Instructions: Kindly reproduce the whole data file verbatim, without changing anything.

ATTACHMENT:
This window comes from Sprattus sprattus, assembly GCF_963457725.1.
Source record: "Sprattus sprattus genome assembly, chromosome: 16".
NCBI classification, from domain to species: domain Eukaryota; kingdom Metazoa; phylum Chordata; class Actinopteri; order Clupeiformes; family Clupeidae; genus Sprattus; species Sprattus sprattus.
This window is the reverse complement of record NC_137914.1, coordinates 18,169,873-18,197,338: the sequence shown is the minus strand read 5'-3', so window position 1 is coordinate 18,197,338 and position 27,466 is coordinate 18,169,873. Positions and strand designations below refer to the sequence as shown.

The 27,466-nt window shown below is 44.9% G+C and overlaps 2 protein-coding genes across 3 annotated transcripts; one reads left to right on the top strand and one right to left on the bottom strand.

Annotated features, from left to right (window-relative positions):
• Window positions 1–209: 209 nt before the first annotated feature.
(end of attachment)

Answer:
This window comes from Sprattus sprattus, assembly GCF_963457725.1.
Source record: "Sprattus sprattus genome assembly, chromosome: 16".
NCBI classification, from domain to species: domain Eukaryota; kingdom Metazoa; phylum Chordata; class Actinopteri; order Clupeiformes; family Clupeidae; genus Sprattus; species Sprattus sprattus.
This window is the reverse complement of record NC_137914.1, coordinates 18,169,873-18,197,338: the sequence shown is the minus strand read 5'-3', so window position 1 is coordinate 18,197,338 and position 27,466 is coordinate 18,169,873. Positions and strand designations below refer to the sequence as shown.

The 27,466-nt window shown below is 44.9% G+C and overlaps 2 protein-coding genes across 3 annotated transcripts; one reads left to right on the top strand and one right to left on the bottom strand.

Annotated features, from left to right (window-relative positions):
• Window positions 1–209: 209 nt before the first annotated feature.